CEO 82-48 -- July 29, 1982
CONFLICT OF INTEREST
CITY MAYOR LEASING OFFICE SPACE TO CITY ATTORNEY
To: Mr. Alex Muxo, Jr., City Manager, City of Homestead
No prohibited conflict of interest existed where a city mayor leased office space to the city attorney, with rent being paid at a flat monthly rate together with a portion of the salary of an office receptionist. Previous opinions CEO's 79-61, 76-195, and 81-74, are referenced.
Did a prohibited conflict of interest exist where a city mayor leased office space to the city attorney, with rent being paid at a flat monthly rate, together with a portion of the salary of an office receptionist?
Your question is answered in the negative.
In your letter of inquiry and in a telephone conversation with our staff, you advised that the Mayor of the City of Homestead, Mr. Irving Peskoe, and his wife own a small professional office building in the City. Three attorneys have their offices in that building, each under his own name, including the Mayor. Another attorney in the building recently was appointed on a contract basis as the part- time attorney for the City. The attorney pays rent on a flat monthly rate, you write, and contributes a fixed proportion of the salary of an office receptionist/secretary. Each attorney has his own telephone number and his own separate law practice. You also advised that after the appointment of the City Attorney, each attorney stated that there would be no association of any kind in any further cases, and they proceeded to close out those few cases in which there had been a degree of involvement between them. Neither stands to gain or lose from the other's practice. Finally, you have advised that the City Attorney no longer serves in that position, and that although there is no contract between the Mayor, his wife, and the attorney, the $500 rent has continued and will continue as long as he uses that office space.
The Code of Ethics for Public Officers and Employees provides in relevant part:
CONFLICTING EMPLOYMENT OR CONTRACTUAL RELATIONSHIP. -- No public officer or employee of an agency shall have or hold any employment or contractual relationship with any business entity or any agency which is subject to the regulation of, or is doing business with, an agency of which he is an officer or employee . . . ; nor shall an officer or employee of an agency have or hold any employment or contractual relationship that will create a continuing or frequently recurring conflict between his private interests and the performance of his public duties or that would impede the full and faithful discharge of his public duties. [Section 112.313(7)(a), Florida Statutes (1981).]
This provision prohibits the Mayor from having a contractual relationship with a business entity which is doing business with his agency. Here, the Mayor did have a contractual relationship, through the lease, with a business entity, the attorney, who was doing business with the City on a contractual basis. However, in a previous opinion, CEO 79-61, we advised that no prohibited conflict of interest would be created where a school board member voted on the appointment of an architect who leased an area for his business in a building owned by the school board member and her husband, with rent being paid by a flat monthly payment rather than by a payment based upon the income of the architect. That opinion was based upon CEO 76-195, in which we advised that no prohibited conflict of interest existed where a city purchased goods from a store which leased its building from a city councilman, where the actual business conducted by the store had no effect on the lease. More recently, in CEO 81-74, we advised that no prohibited conflict of interest existed where a town council member and her husband leased property at a flat rate to a company which subsequently contracted to provide gasoline to the Town.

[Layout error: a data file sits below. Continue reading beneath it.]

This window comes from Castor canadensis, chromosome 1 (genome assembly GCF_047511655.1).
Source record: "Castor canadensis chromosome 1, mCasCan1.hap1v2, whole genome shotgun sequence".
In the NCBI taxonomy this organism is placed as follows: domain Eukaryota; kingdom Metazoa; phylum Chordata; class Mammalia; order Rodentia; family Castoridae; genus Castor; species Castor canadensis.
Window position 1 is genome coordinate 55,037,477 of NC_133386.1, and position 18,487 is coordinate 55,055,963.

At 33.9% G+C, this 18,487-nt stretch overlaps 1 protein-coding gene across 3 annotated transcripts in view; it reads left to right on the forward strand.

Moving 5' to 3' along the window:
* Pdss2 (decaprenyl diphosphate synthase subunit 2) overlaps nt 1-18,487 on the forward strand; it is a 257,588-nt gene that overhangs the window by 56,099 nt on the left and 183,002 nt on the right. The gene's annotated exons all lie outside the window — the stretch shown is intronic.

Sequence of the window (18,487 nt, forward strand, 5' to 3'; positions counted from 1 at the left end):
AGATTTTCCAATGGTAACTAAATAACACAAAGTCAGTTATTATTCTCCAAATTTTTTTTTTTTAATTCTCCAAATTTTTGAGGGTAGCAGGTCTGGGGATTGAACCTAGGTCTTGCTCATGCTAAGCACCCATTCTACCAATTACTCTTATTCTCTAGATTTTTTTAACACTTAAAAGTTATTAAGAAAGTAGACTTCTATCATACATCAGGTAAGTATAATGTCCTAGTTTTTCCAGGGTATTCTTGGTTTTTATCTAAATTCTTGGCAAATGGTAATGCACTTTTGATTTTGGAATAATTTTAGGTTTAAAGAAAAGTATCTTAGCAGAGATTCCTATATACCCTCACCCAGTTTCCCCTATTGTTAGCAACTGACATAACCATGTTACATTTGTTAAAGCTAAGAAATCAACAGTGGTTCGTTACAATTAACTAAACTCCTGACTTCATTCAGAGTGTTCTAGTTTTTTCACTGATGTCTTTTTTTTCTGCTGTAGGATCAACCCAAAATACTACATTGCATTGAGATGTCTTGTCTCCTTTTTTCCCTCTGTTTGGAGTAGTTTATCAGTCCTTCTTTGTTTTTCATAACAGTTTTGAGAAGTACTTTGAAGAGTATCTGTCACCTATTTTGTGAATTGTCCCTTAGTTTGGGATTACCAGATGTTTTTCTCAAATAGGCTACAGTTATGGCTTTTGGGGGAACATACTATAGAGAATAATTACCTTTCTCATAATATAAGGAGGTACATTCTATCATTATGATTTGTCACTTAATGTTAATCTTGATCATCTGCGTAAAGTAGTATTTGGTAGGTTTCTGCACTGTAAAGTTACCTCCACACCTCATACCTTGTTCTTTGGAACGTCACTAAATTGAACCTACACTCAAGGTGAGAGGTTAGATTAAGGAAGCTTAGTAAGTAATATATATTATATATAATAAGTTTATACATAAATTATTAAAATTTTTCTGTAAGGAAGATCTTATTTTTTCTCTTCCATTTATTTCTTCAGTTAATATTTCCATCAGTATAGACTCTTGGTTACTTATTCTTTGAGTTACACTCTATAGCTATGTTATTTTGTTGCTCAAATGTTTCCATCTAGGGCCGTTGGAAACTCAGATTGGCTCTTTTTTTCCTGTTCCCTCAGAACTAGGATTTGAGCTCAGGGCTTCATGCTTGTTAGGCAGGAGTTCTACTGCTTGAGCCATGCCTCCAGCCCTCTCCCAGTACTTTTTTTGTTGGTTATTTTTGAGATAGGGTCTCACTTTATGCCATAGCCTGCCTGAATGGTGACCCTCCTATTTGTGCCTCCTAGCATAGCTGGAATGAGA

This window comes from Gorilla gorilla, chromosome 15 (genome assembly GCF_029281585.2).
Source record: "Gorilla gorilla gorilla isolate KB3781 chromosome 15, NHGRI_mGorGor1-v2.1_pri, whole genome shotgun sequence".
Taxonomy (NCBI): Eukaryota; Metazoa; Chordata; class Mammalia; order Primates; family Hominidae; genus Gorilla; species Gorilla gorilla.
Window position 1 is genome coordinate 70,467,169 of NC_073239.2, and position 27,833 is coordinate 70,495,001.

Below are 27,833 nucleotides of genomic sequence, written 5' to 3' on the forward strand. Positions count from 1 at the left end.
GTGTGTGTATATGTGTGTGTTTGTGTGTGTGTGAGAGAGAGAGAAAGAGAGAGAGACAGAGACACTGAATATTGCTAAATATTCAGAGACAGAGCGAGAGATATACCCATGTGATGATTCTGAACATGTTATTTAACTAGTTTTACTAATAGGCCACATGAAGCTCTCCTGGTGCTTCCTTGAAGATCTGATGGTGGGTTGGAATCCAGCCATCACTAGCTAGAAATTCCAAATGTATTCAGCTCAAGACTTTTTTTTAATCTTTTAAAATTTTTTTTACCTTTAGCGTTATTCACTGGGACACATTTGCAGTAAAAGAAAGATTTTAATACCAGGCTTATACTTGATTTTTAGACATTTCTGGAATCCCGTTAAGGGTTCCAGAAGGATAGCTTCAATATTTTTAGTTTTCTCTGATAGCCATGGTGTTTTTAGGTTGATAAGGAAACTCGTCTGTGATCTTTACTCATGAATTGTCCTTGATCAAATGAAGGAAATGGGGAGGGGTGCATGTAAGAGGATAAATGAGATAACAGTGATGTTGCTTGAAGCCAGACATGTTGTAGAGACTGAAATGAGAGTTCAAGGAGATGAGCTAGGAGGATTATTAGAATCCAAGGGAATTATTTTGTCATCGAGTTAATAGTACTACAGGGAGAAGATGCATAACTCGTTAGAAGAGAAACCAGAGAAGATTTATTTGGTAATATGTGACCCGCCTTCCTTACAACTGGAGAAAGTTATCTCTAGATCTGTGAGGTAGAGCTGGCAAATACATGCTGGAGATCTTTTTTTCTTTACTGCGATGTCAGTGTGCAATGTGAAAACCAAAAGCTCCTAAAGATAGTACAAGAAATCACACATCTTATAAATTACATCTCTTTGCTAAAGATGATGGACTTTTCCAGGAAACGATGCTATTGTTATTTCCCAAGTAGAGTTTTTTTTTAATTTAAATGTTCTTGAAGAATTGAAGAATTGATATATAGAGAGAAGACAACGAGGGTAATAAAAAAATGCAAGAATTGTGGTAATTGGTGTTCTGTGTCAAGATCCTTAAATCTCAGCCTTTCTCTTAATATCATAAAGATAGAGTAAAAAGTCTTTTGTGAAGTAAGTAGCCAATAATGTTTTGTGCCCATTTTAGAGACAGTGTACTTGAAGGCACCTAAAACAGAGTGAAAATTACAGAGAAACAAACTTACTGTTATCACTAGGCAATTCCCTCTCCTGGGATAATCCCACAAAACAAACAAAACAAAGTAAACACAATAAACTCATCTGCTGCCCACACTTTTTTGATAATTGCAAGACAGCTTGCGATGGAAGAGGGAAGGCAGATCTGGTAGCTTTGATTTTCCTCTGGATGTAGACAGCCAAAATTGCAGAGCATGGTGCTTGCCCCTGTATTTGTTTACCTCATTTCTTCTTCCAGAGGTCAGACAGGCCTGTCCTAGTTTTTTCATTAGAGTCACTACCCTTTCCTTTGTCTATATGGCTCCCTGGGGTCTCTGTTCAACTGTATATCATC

In each of these opinions, our rationale was based upon Section 112.316, Florida Statutes, which provides:
Construction. -- It is not the intent of this part, nor shall it be construed, to prevent any officer or employee of a state agency or county, city, or other political subdivision of the state or any legislator or legislative employee from accepting other employment or following any pursuit which does not interfere with the full and faithful discharge by such officer, employee, legislator, or legislative employee of his duties to the state or the county, city, or other political subdivision of the state involved. [Section 112.316, Florida Statutes (1981).]
In this case, as well as in the prior opinions, the amount of the lease between the Mayor and the attorney is a flat monthly sum, not based upon the income of the attorney. We noted in CEO 76-195, one of the essential purposes of Section 112.313(7) is to prohibit those situations in which a public officer could benefit through obtaining preferential treatment from, or awarding public business to, a business entity with which he is engaging in business. Since the relationship between the Mayor and the attorney was that of landlord, with the actual business conducted by the attorney having no effect on the particular contractual relationship between them, it does not appear that the Mayor was in a position to benefit from the attorney's being engaged by the City. In addition, we note that you have advised that the amount of rent paid did not vary and will not vary as long as the attorney uses the office space. Under the circumstances, we find that the rationale of the above opinions should apply here.
Accordingly, we find that no prohibited conflict of interest existed where the subject Mayor and his wife leased office space to the City Attorney at a flat monthly rate, with the contribution of a fixed proportion of the salary of an office receptionist.